Only a few longtime readers of this blog will recall the withered remnant of a writer named Harry Felton, author of one dusty book, still oftentimes mentioned in high school term paper footnotes, A Tree Dies In South Philadelphia.
A few years ago, Mr. Felton visited me here on three occasions in quick succession, each time to present an early chapter of what was planned to become both his second novel and his terminal novel, Harry Felton’s Final Journey. Alas, Mr. Felton was at that time–and yet remains–ill in a bloody, jaundiced, death-defying manner–such defiance not likely to last much longer according to the doctors in the hospital where he last resided.
So, for the two new readers who traveled here today, I, AVT, assure you that, although Harry is still down in the same dumps he long ago created for himself and for anyone who requested his dreary company, and although he is not yet capable of moving past Capitolo 3 of his second, last, tragic, panegyric novel–I declare that before H.F. awakens and discovers himself buried and slowly being consumed by the ashes to which we all must return, I trust that he will soon recover at least a vial’s worth of his artistic sensibilities, an amount sufficient to finish and polish Capitolo 4, titled The End, or My End, or What The Heck Were You Expecting?
With all of that pedestrian, boring, repetitive, self-pity-saturated news about my doppelganger Harry Felton, again I assure you that, with undigestible hope swelling my undependable heart, I yesterday presented Harry with a gift that might help him to break fifty-some years’ worth of depression and what he calls PermaBlockitis.
Now, with il cognome, Felton, no sensible Sicilian could blame Harry if he were to express ignorance of the great Antoninus’s superior brainwave patterns that we of the Tribu Siciliano share. Even without eyeballs, the Emperor’s Caesarean hairstyle, his determined schnozzola, his regal beard, and especially his Perma-Press toga, together denote superior intelligence and a taste for the best food Planet Earth has to offer. Please, avoid feeling regret should your name not resemble Antoninus’. I, AVT, shall take care of both the Royals and the Plebeians among us. The Emperor demands such a sacrifice from me, and I am honored to comply.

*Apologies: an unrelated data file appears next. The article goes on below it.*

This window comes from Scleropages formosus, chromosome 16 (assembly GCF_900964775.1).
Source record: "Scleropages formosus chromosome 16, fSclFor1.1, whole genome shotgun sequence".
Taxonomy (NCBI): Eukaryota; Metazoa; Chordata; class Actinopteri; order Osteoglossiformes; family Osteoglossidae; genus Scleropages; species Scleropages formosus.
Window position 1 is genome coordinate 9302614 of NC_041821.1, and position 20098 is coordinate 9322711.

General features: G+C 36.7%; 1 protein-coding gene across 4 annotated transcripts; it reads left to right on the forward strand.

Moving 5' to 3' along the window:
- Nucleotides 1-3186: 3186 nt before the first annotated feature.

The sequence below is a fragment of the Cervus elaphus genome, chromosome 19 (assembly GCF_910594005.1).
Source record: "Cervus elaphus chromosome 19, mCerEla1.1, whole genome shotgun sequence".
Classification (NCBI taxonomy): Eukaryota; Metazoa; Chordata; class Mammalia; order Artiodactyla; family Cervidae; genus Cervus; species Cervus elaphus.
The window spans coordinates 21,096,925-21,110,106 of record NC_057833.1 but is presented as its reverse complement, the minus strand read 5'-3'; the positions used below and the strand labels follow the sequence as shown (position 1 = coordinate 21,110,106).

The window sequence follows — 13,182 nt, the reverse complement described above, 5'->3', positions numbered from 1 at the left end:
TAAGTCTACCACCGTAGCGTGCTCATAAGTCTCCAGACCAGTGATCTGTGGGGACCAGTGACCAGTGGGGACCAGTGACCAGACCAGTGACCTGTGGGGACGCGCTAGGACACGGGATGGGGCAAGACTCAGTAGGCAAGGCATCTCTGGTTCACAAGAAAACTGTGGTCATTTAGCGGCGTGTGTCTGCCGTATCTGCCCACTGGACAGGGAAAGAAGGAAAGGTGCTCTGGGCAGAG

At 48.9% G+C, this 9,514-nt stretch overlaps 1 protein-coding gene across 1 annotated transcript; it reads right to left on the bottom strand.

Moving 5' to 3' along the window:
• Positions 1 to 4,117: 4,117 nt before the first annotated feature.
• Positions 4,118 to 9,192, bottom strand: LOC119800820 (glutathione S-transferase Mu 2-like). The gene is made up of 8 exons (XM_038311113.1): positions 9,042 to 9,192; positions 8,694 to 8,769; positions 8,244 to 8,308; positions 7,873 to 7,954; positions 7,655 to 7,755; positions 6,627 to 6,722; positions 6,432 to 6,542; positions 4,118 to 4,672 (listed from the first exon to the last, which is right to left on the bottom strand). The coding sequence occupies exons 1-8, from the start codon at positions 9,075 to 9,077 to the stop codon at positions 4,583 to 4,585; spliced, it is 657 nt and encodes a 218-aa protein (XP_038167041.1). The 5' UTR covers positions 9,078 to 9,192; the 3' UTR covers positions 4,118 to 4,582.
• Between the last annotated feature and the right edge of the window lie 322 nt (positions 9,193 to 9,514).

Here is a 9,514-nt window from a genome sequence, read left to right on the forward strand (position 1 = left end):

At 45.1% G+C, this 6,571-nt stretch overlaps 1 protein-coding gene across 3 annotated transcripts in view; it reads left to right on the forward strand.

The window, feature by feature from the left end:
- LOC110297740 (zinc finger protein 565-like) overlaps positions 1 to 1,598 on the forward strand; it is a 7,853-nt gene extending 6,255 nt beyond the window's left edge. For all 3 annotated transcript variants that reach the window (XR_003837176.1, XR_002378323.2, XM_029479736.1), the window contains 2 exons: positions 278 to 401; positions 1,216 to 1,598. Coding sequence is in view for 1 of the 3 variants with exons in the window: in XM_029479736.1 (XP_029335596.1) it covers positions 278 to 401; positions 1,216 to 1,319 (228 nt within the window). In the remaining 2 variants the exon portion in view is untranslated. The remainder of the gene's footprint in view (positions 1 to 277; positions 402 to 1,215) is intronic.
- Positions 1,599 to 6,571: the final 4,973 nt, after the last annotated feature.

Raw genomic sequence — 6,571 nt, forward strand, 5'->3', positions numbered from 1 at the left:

But back to my sickly doppelganger Harry. Harry Felton today is not what an overpaid, stuffed-shirt, egocentric psychiatrist might diagnose as being of sana mente. Before writing the few wordy paragraphs below, however, I asked–with a tried, true, and full-blooded Sicilian psychiatrist present–for Mr. Felton’s permission to commit to disk a rugged draft of notes that might encourage Harry to rise again and to complete Capitolo 4 of his saga. We pray that these notes, linguistically inferior though they are bound to be, as they come from my challenged imagination, might someday soon incite Mr. Felton to raise his head, and what might be left of his hands; then to realize What a precious privilege it is to be alive, to breathe, to think, to enjoy, to love, and to get off your bum and finish Capitolo 4! (Come on, Harry! The Emperor’s panoply of Gods all agree that Death’s ashes own insatiable appetites.)